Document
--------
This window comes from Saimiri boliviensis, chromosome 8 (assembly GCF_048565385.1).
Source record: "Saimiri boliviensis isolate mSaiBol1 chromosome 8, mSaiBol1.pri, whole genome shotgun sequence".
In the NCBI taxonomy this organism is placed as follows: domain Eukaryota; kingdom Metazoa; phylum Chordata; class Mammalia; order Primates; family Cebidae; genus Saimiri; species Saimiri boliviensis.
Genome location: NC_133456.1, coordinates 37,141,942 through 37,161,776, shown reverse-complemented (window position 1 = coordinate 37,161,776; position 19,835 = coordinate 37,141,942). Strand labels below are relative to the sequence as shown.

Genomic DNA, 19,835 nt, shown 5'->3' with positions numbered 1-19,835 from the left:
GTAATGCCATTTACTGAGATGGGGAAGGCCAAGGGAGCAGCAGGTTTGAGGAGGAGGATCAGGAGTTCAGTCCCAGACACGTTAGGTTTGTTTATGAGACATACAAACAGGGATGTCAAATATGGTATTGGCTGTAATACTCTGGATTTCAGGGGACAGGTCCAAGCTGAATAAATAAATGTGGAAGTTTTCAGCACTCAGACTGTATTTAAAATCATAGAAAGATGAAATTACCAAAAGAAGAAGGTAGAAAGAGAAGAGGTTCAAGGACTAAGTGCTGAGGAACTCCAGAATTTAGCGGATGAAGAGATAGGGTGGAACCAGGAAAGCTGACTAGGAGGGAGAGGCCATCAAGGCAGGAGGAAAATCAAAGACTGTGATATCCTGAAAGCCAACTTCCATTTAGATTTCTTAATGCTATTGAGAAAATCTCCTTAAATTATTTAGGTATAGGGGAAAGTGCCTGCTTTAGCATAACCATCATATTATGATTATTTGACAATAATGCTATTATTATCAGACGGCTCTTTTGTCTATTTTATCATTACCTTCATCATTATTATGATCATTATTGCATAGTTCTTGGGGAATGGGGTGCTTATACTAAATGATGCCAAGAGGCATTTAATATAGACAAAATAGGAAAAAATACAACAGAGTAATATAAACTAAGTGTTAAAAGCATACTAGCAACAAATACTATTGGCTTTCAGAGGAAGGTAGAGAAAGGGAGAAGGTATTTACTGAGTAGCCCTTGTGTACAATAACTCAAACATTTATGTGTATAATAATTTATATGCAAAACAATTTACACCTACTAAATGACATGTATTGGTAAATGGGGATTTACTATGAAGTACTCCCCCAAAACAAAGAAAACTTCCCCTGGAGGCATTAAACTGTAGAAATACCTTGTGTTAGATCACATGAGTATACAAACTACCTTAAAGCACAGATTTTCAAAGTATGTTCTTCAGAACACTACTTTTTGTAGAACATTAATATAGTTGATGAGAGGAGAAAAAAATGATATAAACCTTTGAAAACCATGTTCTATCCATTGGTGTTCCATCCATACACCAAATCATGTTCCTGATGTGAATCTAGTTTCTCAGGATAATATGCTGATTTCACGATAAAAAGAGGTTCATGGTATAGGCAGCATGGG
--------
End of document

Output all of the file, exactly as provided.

This window comes from Saimiri boliviensis, chromosome 8 (assembly GCF_048565385.1).
Source record: "Saimiri boliviensis isolate mSaiBol1 chromosome 8, mSaiBol1.pri, whole genome shotgun sequence".
In the NCBI taxonomy this organism is placed as follows: domain Eukaryota; kingdom Metazoa; phylum Chordata; class Mammalia; order Primates; family Cebidae; genus Saimiri; species Saimiri boliviensis.
Genome location: NC_133456.1, coordinates 37,141,942 through 37,161,776, shown reverse-complemented (window position 1 = coordinate 37,161,776; position 19,835 = coordinate 37,141,942). Strand labels below are relative to the sequence as shown.

Genomic DNA, 19,835 nt, shown 5'->3' with positions numbered 1-19,835 from the left:
GTAATGCCATTTACTGAGATGGGGAAGGCCAAGGGAGCAGCAGGTTTGAGGAGGAGGATCAGGAGTTCAGTCCCAGACACGTTAGGTTTGTTTATGAGACATACAAACAGGGATGTCAAATATGGTATTGGCTGTAATACTCTGGATTTCAGGGGACAGGTCCAAGCTGAATAAATAAATGTGGAAGTTTTCAGCACTCAGACTGTATTTAAAATCATAGAAAGATGAAATTACCAAAAGAAGAAGGTAGAAAGAGAAGAGGTTCAAGGACTAAGTGCTGAGGAACTCCAGAATTTAGCGGATGAAGAGATAGGGTGGAACCAGGAAAGCTGACTAGGAGGGAGAGGCCATCAAGGCAGGAGGAAAATCAAAGACTGTGATATCCTGAAAGCCAACTTCCATTTAGATTTCTTAATGCTATTGAGAAAATCTCCTTAAATTATTTAGGTATAGGGGAAAGTGCCTGCTTTAGCATAACCATCATATTATGATTATTTGACAATAATGCTATTATTATCAGACGGCTCTTTTGTCTATTTTATCATTACCTTCATCATTATTATGATCATTATTGCATAGTTCTTGGGGAATGGGGTGCTTATACTAAATGATGCCAAGAGGCATTTAATATAGACAAAATAGGAAAAAATACAACAGAGTAATATAAACTAAGTGTTAAAAGCATACTAGCAACAAATACTATTGGCTTTCAGAGGAAGGTAGAGAAAGGGAGAAGGTATTTACTGAGTAGCCCTTGTGTACAATAACTCAAACATTTATGTGTATAATAATTTATATGCAAAACAATTTACACCTACTAAATGACATGTATTGGTAAATGGGGATTTACTATGAAGTACTCCCCCAAAACAAAGAAAACTTCCCCTGGAGGCATTAAACTGTAGAAATACCTTGTGTTAGATCACATGAGTATACAAACTACCTTAAAGCACAGATTTTCAAAGTATGTTCTTCAGAACACTACTTTTTGTAGAACATTAATATAGTTGATGAGAGGAGAAAAAAATGATATAAACCTTTGAAAACCATGTTCTATCCATTGGTGTTCCATCCATACACCAAATCATGTTCCTGATGTGAATCTAGTTTCTCAGGATAATATGCTGATTTCACGATAAAAAGAGGTTCATGGTATAGGCAGCATGGG